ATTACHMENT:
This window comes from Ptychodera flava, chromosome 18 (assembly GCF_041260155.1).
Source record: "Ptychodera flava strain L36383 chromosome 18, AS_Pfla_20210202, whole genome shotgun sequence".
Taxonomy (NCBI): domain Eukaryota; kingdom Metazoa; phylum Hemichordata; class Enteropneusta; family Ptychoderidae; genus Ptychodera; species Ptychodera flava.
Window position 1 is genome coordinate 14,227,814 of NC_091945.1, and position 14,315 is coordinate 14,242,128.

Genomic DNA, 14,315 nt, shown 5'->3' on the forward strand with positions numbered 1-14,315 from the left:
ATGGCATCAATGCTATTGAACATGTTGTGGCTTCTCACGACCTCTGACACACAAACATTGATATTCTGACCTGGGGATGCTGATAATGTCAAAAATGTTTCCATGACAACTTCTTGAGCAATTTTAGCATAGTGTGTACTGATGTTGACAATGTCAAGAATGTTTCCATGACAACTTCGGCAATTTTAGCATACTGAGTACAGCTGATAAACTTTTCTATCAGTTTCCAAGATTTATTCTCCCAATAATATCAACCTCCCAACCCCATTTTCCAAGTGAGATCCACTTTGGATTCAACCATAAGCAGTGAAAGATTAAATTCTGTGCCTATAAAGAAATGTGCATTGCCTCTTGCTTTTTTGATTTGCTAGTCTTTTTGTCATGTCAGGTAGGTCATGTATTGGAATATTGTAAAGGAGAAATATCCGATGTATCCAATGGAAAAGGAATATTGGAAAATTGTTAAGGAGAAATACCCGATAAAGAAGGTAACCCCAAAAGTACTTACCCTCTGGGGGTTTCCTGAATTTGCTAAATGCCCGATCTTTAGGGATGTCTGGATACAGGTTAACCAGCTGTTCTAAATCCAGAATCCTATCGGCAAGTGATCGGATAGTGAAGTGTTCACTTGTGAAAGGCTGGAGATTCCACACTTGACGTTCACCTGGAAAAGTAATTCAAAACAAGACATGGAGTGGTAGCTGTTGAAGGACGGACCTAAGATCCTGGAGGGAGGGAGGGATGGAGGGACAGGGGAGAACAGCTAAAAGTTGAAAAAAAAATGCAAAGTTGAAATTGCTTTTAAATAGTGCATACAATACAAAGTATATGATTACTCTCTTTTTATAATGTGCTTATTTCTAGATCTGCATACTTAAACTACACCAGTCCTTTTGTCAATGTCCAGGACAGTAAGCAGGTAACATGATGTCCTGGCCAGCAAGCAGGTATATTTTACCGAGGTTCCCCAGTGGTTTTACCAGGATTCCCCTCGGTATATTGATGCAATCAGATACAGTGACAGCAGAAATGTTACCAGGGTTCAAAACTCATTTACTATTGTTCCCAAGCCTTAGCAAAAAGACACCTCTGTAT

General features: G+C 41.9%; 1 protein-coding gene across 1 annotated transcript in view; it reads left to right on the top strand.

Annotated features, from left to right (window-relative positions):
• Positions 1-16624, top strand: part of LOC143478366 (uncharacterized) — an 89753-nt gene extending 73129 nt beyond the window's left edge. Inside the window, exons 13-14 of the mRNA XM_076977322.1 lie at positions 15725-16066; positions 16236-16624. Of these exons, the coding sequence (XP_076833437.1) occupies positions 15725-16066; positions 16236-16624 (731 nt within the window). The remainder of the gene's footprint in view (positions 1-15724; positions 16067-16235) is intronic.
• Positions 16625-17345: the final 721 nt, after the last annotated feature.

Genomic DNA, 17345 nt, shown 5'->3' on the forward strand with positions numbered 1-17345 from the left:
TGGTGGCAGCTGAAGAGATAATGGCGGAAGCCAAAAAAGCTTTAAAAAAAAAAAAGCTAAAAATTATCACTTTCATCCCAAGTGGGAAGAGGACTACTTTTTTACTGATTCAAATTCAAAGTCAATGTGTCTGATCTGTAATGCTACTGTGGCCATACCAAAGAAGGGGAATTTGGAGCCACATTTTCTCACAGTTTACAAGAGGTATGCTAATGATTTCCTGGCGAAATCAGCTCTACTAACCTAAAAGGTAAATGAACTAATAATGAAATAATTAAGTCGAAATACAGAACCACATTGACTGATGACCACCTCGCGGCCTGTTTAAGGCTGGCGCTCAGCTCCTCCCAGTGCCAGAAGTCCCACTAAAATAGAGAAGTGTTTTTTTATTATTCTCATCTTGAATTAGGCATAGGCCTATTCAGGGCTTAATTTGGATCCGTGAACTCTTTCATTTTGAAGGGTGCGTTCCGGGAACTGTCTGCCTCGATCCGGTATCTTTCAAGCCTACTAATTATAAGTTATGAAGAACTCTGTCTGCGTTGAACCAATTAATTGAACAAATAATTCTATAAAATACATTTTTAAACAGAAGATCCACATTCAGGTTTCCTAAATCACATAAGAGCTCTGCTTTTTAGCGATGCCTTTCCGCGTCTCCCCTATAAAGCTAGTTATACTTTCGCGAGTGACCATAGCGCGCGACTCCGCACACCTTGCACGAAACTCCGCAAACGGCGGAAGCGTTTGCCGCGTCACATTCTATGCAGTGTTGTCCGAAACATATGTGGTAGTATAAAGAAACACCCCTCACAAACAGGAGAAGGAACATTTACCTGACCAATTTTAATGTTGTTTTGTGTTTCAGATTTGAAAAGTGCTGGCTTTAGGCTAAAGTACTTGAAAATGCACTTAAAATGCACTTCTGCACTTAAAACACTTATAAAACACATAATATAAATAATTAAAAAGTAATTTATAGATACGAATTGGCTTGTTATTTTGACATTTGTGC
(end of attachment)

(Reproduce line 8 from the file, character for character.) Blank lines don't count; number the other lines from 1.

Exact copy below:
Annotated features, from left to right (window-relative positions):